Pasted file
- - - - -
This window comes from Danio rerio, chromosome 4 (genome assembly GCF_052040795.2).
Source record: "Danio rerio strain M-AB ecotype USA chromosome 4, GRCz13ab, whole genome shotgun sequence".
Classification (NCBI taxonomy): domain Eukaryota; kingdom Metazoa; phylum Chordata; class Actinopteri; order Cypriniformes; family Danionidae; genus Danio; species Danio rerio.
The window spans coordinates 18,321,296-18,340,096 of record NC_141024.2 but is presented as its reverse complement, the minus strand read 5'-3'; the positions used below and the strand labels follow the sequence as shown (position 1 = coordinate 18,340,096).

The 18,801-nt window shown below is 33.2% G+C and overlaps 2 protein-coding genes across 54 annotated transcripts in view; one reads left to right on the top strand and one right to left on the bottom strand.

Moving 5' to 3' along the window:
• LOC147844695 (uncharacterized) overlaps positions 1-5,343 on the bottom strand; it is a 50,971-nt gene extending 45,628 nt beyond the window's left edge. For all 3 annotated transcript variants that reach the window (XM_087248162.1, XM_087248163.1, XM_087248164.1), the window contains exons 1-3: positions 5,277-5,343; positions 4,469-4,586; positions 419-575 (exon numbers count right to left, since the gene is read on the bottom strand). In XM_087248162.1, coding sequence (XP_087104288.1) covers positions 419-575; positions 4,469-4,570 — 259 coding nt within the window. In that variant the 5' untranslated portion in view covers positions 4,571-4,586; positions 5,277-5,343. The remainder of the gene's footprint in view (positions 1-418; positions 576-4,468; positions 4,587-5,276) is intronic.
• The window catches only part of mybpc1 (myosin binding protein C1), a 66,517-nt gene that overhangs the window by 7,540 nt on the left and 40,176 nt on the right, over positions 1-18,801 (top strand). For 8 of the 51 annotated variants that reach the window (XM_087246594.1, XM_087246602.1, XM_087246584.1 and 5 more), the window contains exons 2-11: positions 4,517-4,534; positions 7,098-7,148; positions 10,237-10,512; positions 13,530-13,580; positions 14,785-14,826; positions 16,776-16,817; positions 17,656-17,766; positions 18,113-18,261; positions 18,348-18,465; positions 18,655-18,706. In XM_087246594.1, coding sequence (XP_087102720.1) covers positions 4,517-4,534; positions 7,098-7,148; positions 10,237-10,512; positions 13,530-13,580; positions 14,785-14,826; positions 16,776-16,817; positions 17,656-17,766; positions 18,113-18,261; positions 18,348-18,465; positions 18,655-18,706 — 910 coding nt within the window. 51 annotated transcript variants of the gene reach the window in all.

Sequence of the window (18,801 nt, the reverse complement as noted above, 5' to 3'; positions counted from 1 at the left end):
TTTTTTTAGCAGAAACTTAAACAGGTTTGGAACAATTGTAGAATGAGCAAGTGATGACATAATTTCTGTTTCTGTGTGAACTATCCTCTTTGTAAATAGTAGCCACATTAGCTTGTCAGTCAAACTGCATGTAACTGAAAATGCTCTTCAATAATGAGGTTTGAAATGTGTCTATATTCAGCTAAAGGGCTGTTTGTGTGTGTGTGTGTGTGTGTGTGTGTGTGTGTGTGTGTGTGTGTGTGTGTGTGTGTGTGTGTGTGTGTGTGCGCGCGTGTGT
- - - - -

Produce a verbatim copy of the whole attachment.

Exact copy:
This window comes from Danio rerio, chromosome 4 (genome assembly GCF_052040795.2).
Source record: "Danio rerio strain M-AB ecotype USA chromosome 4, GRCz13ab, whole genome shotgun sequence".
Classification (NCBI taxonomy): domain Eukaryota; kingdom Metazoa; phylum Chordata; class Actinopteri; order Cypriniformes; family Danionidae; genus Danio; species Danio rerio.
The window spans coordinates 18,321,296-18,340,096 of record NC_141024.2 but is presented as its reverse complement, the minus strand read 5'-3'; the positions used below and the strand labels follow the sequence as shown (position 1 = coordinate 18,340,096).

The 18,801-nt window shown below is 33.2% G+C and overlaps 2 protein-coding genes across 54 annotated transcripts in view; one reads left to right on the top strand and one right to left on the bottom strand.

Moving 5' to 3' along the window:
• LOC147844695 (uncharacterized) overlaps positions 1-5,343 on the bottom strand; it is a 50,971-nt gene extending 45,628 nt beyond the window's left edge. For all 3 annotated transcript variants that reach the window (XM_087248162.1, XM_087248163.1, XM_087248164.1), the window contains exons 1-3: positions 5,277-5,343; positions 4,469-4,586; positions 419-575 (exon numbers count right to left, since the gene is read on the bottom strand). In XM_087248162.1, coding sequence (XP_087104288.1) covers positions 419-575; positions 4,469-4,570 — 259 coding nt within the window. In that variant the 5' untranslated portion in view covers positions 4,571-4,586; positions 5,277-5,343. The remainder of the gene's footprint in view (positions 1-418; positions 576-4,468; positions 4,587-5,276) is intronic.
• The window catches only part of mybpc1 (myosin binding protein C1), a 66,517-nt gene that overhangs the window by 7,540 nt on the left and 40,176 nt on the right, over positions 1-18,801 (top strand). For 8 of the 51 annotated variants that reach the window (XM_087246594.1, XM_087246602.1, XM_087246584.1 and 5 more), the window contains exons 2-11: positions 4,517-4,534; positions 7,098-7,148; positions 10,237-10,512; positions 13,530-13,580; positions 14,785-14,826; positions 16,776-16,817; positions 17,656-17,766; positions 18,113-18,261; positions 18,348-18,465; positions 18,655-18,706. In XM_087246594.1, coding sequence (XP_087102720.1) covers positions 4,517-4,534; positions 7,098-7,148; positions 10,237-10,512; positions 13,530-13,580; positions 14,785-14,826; positions 16,776-16,817; positions 17,656-17,766; positions 18,113-18,261; positions 18,348-18,465; positions 18,655-18,706 — 910 coding nt within the window. 51 annotated transcript variants of the gene reach the window in all.

Sequence of the window (18,801 nt, the reverse complement as noted above, 5' to 3'; positions counted from 1 at the left end):
TTTTTTTAGCAGAAACTTAAACAGGTTTGGAACAATTGTAGAATGAGCAAGTGATGACATAATTTCTGTTTCTGTGTGAACTATCCTCTTTGTAAATAGTAGCCACATTAGCTTGTCAGTCAAACTGCATGTAACTGAAAATGCTCTTCAATAATGAGGTTTGAAATGTGTCTATATTCAGCTAAAGGGCTGTTTGTGTGTGTGTGTGTGTGTGTGTGTGTGTGTGTGTGTGTGTGTGTGTGTGTGTGTGTGTGTGTGTGTGTGTGCGCGCGTGTGT